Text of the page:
- Neelys Landing man shot, killed by highway patrol trooper after traffic stop (05/01/16)43
- Cape student sues, accuses school officials of slamming her to ground multiple times (04/28/16)49
- Missouri House votes to allow concealed weapons without permits (04/28/16)8
- River Ridge Winery changes hands (05/02/16)
- Police report filed, but no charges in incident at Cape Central (04/29/16)40
- 2016 All-Missourian Boys Basketball (04/29/16)
- Statement: Man says copsí good work drove him to grow his own marijuana (05/01/16)1
- Bob Evans restaurant in Cape Girardeau among chain's 21 closings (04/26/16)9
- Senator introduces bill for I-57 that would connect Sikeston with Little Rock (04/28/16)4
- Hopper Road to close for months during construction of Veterans Drive (04/27/16)9
NFL owners to discuss expansion of playoffs
PHILADELPHIA -- When NFL owners think about expanding the playoffs, they don't see a dilution of the product. They see two more postseason games, two more sold-out stadiums and two more television dates.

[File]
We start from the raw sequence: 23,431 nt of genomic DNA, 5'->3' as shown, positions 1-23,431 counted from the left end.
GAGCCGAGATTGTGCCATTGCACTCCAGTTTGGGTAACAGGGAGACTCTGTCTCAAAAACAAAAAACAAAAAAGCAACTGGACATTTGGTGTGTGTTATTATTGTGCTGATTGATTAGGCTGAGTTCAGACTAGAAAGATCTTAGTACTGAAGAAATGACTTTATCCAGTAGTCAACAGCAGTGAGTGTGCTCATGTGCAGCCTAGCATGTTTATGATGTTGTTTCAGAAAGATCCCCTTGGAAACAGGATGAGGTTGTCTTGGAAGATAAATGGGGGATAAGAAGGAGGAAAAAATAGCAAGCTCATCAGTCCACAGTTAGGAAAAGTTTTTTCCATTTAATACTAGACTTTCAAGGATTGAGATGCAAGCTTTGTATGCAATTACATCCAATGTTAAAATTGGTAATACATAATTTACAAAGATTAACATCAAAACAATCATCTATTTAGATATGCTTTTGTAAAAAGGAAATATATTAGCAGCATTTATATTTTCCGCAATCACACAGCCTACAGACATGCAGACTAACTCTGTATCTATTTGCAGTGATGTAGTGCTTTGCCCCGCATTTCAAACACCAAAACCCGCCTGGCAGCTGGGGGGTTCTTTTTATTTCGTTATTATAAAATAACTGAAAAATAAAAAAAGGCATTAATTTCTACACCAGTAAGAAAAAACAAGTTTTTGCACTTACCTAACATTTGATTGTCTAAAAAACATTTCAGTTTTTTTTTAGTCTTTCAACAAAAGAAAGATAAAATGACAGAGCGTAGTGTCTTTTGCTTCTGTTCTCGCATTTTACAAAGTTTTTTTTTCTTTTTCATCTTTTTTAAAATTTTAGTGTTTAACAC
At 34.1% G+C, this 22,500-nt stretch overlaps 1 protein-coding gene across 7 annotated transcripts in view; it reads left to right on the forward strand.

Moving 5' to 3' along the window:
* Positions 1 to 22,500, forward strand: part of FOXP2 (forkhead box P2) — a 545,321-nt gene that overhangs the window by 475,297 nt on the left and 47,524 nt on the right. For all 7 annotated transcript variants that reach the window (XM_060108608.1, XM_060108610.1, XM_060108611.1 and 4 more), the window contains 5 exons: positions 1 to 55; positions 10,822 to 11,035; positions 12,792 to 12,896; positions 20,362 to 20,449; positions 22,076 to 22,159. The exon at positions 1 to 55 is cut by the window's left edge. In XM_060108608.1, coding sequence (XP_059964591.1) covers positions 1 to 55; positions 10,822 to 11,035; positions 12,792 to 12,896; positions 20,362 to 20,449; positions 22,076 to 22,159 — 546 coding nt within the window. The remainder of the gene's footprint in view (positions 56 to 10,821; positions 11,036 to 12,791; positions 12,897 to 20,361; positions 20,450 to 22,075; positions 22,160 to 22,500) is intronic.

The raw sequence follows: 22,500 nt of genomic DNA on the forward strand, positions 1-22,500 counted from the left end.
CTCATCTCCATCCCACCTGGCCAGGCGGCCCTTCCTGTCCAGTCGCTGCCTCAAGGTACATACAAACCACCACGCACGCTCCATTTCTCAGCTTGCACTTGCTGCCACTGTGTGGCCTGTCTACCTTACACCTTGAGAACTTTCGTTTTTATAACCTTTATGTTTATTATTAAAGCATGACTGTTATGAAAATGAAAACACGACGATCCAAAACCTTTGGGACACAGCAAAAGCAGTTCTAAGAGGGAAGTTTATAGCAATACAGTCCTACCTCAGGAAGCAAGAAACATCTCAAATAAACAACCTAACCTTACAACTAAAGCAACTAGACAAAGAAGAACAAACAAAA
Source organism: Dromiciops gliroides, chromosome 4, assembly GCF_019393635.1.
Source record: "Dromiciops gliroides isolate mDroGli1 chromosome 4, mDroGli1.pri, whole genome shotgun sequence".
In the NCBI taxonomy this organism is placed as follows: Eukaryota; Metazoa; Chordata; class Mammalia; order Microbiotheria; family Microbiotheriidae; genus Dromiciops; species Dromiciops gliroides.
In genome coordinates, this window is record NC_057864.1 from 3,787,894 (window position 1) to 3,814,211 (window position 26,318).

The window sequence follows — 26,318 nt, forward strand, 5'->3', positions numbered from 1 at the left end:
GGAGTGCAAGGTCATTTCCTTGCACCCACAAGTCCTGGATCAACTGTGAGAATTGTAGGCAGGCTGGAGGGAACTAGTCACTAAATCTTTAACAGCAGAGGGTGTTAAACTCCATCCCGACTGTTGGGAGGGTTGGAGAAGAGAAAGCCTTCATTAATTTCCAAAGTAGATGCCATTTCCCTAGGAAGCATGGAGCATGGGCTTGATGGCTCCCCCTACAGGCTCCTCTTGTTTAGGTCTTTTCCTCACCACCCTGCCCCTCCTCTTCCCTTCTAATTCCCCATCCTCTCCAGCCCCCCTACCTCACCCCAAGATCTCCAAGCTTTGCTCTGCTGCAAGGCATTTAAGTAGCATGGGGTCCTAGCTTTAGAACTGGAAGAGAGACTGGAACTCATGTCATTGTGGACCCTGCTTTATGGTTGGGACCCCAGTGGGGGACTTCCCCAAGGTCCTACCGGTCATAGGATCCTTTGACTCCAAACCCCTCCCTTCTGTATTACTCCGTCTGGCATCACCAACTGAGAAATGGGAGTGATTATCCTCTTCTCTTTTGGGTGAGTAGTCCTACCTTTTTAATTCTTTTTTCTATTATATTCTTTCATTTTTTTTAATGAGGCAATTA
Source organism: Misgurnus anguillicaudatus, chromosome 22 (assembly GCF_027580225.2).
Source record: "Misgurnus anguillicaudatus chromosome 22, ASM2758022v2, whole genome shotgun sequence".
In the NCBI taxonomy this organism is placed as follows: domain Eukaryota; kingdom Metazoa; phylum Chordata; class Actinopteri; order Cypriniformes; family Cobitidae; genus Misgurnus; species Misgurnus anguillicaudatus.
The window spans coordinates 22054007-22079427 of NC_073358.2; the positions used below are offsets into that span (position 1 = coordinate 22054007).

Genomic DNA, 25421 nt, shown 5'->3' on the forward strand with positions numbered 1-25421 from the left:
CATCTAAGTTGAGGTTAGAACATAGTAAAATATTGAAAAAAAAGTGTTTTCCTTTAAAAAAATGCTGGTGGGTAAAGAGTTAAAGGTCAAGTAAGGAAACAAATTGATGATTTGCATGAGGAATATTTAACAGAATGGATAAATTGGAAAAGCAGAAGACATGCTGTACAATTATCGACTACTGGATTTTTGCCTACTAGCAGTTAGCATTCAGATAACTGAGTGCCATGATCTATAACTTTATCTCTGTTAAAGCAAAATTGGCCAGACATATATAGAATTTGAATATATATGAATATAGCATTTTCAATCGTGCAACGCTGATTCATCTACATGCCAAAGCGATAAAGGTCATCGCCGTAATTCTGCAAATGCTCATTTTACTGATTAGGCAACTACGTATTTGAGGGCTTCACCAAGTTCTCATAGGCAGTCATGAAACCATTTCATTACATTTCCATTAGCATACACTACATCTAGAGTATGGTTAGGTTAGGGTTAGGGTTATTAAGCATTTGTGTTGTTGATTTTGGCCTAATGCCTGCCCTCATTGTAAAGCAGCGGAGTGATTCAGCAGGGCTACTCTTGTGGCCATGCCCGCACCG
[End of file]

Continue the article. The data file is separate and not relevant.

The owners meet in Philadelphia on Tuesday and Wednesday to discuss adding two more teams to the playoffs, one in each conference. That would mean only the club with the best conference record would have a bye, and there would be six games on the first weekend of the postseason.
Several league executives fear one bye would be too much of a competitive advantage, one reason a decision was not made at the March winter meetings. Instead, the issue was tabled for further study, and a determination should come this week.
One big fear is that having 14 playoff qualifiers in a 32-team league could lead to a sub-.500 team making it.
"We had no problems last year with the alignment," said Tampa Bay general manager Rich McKay, co-chairman of the competition committee that voted 8-0 against recommending an increase in playoff qualifiers. "The teams that made the playoffs were the teams with the best records."
In 2002, the worst record to make the playoffs was 9-7. The last time a postseason qualifier was at .500 was Dallas and Detroit in 1999. Since 1990, when the league went to three wild-card entries, two other teams made it at 8-8: the Saints in '90 and the Jets in '91.
In every case, the 8-8 wild-card team lost its first playoff game.